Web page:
1. Make a list of potential questions that you could be asked in the viva. I did some of this as I was writing my thesis, as inevitably you have to summarise or cut parts that are too long, so these are ripe topics for questions. I also made use of lists of viva questions that other people have prepared; a particularly extensive and useful example is at the end of this blog post: http://salmapatel.co.uk/academia/phd-viva-preparation-steps/.

  2. Practice answering these questions out loud. Get someone to quiz you if you can. Especially practice the length of your answers -- don't just say yes or no, but don't waffle for five minutes either. Focus on answers to "soft" questions such as "tell us about your thesis", as they'll likely start the viva with something along those lines and it will relax you if you can answer that confidently and smoothly.

  3. Summarise your thesis. I made notes on the key points/arguments of each chapter, as well as noting any key figures or tables that I might need to refer to. Since your viva is on Zoom, you can even add bookmarks and annotations to your pdf document, and have that open on your computer while the viva is ongoing (I did this, but in the end didn't refer to a single one).

  4. Re-read key papers. I identified about fifteen key papers in the literature that my research was based on, or whose methodologies I had followed, or had key results that mine agreed/disagreed with. I made sure I knew the main points of all these papers and how they related to my work. I think this was the most valuable piece of preparation I did, as it made me very confident that I knew the literature, and I answered some questions in the viva very well by explicitly referring to these key works.

  5. Have a mock viva. You can ask your supervisor to arrange this. It doesn't have to be as long as the real thing (mine was about an hour). It's a chance for you to get familiar with the set up (although we're probably all old hands at Zoom by now), and practice answering some of the more general questions. This really helped relax me and demystify the process. Make sure to arrange it about a week before the real thing, so you have time to act on any suggestions they might have.

  6. Don't over-prepare! You know your own work better than you think. I was so worried that I needed to revise all of undergraduate physics and the background to every topic in cosmology, but in reality the examiners asked me very few questions that didn't directly relate to my research. It was also fine when I said "I don't know" (which happened quite a lot!); they guided me through an answer and seemed happy to hear my reasoning.

Other observations: the external examiner asked me the more "nit picky" questions, while the internal asked basically the same questions for each chapter: "tell me about this chapter", "what was your contribution?" for chapters based on multi-author papers and "choose a result or figure from this chapter and explain it to me". You will probably have an independent chair in the meeting too, though they will stay silent throughout unless there is a problem. The Zoom viva will probably be shorter than if it was in real life -- mine was barely over two hours and I left almost disappointed that it wasn't longer!

A great answer about what to expect in a viva and how to answer those "soft questions" is here: https://academia.stackexchange.com/a/59811/49043.

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Here are some of my tips, coming from someone who had a Zoom viva in February (in the UK). My field is physics rather than social sciences, but I think all of these tips apply nonetheless.

  1. Make a list of potential questions that you could be asked in the viva. I did some of this as I was writing my thesis, as inevitably you have to summarise or cut parts that are too long, so these are ripe topics for questions. I also made use of lists of viva questions that other people have prepared; a particularly extensive and useful example is at the end of this blog post: http://salmapatel.co.uk/academia/phd-viva-preparation-steps/.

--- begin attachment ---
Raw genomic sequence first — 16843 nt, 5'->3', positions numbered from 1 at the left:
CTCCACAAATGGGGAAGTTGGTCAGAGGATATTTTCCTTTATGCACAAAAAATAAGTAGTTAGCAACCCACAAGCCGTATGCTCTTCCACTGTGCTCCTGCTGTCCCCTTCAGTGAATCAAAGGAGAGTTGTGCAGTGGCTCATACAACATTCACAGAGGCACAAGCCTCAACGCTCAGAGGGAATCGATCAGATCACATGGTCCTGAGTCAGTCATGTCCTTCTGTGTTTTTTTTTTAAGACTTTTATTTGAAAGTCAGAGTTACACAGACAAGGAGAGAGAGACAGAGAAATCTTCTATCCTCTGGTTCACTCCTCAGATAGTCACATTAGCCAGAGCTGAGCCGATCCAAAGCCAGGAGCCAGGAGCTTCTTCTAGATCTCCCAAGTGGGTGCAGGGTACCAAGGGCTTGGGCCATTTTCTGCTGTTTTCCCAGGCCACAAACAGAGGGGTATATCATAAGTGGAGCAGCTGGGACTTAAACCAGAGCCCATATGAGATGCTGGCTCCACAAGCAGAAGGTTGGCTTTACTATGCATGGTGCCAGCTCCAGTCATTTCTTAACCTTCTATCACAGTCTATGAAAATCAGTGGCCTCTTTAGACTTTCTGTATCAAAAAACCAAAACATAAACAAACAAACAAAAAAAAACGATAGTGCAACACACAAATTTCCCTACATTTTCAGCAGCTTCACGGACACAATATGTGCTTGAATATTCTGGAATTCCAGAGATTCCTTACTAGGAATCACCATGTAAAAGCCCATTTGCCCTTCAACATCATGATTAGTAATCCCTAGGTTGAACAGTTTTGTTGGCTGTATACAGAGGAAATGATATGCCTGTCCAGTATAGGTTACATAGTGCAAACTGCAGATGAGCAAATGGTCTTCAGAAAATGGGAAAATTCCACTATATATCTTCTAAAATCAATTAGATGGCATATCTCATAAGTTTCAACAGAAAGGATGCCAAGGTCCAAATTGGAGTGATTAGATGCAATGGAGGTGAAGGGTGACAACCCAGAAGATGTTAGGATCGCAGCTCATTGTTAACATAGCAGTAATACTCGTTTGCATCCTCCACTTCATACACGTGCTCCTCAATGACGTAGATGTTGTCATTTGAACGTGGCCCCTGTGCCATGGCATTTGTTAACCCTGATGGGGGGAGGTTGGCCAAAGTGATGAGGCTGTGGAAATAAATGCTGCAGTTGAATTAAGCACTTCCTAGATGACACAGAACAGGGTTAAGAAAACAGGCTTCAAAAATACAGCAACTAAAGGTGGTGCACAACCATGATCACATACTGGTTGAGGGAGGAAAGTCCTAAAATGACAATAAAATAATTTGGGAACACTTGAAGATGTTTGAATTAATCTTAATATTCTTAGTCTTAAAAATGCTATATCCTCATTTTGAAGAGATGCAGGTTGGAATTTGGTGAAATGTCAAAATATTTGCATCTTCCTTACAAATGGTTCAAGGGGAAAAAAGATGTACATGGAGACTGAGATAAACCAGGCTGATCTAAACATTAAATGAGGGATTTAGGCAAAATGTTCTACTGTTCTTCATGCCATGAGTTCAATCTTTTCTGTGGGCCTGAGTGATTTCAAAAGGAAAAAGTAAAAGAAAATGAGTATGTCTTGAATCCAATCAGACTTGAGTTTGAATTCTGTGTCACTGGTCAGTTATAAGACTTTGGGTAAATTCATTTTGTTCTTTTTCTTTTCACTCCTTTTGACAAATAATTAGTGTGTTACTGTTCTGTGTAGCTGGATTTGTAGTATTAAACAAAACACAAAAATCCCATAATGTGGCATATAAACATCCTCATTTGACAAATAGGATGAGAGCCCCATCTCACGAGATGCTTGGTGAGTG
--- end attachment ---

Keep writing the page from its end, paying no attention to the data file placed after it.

2. Practice answering these questions out loud. Get someone to quiz you if you can. Especially practice the length of your answers -- don't just say yes or no, but don't waffle for five minutes either. Focus on answers to "soft" questions such as "tell us about your thesis", as they'll likely start the viva with something along those lines and it will relax you if you can answer that confidently and smoothly.

  3. Summarise your thesis. I made notes on the key points/arguments of each chapter, as well as noting any key figures or tables that I might need to refer to. Since your viva is on Zoom, you can even add bookmarks and annotations to your pdf document, and have that open on your computer while the viva is ongoing (I did this, but in the end didn't refer to a single one).

  4. Re-read key papers. I identified about fifteen key papers in the literature that my research was based on, or whose methodologies I had followed, or had key results that mine agreed/disagreed with. I made sure I knew the main points of all these papers and how they related to my work. I think this was the most valuable piece of preparation I did, as it made me very confident that I knew the literature, and I answered some questions in the viva very well by explicitly referring to these key works.

  5. Have a mock viva. You can ask your supervisor to arrange this. It doesn't have to be as long as the real thing (mine was about an hour). It's a chance for you to get familiar with the set up (although we're probably all old hands at Zoom by now), and practice answering some of the more general questions. This really helped relax me and demystify the process. Make sure to arrange it about a week before the real thing, so you have time to act on any suggestions they might have.

  6. Don't over-prepare! You know your own work better than you think. I was so worried that I needed to revise all of undergraduate physics and the background to every topic in cosmology, but in reality they asked me very few questions that didn't directly relate to my research. It was also fine when I said "I don't know" (which happened quite a lot!); they guided me through an answer and seemed happy to hear my reasoning.

Other observations: the external examiner asked me the more "nit picky" questions, while the internal asked basically the same questions for each chapter: "tell me about this chapter", "what was your contribution?" for chapters based on multi-author papers and "choose a result or figure from this chapter and explain it to me". You will probably have an independent chair in the meeting too, though they will stay silent throughout unless there is a problem. The Zoom viva will probably be shorter than if it was in real life -- mine was barely over two hours and I left almost disappointed that it wasn't longer!

Good luck!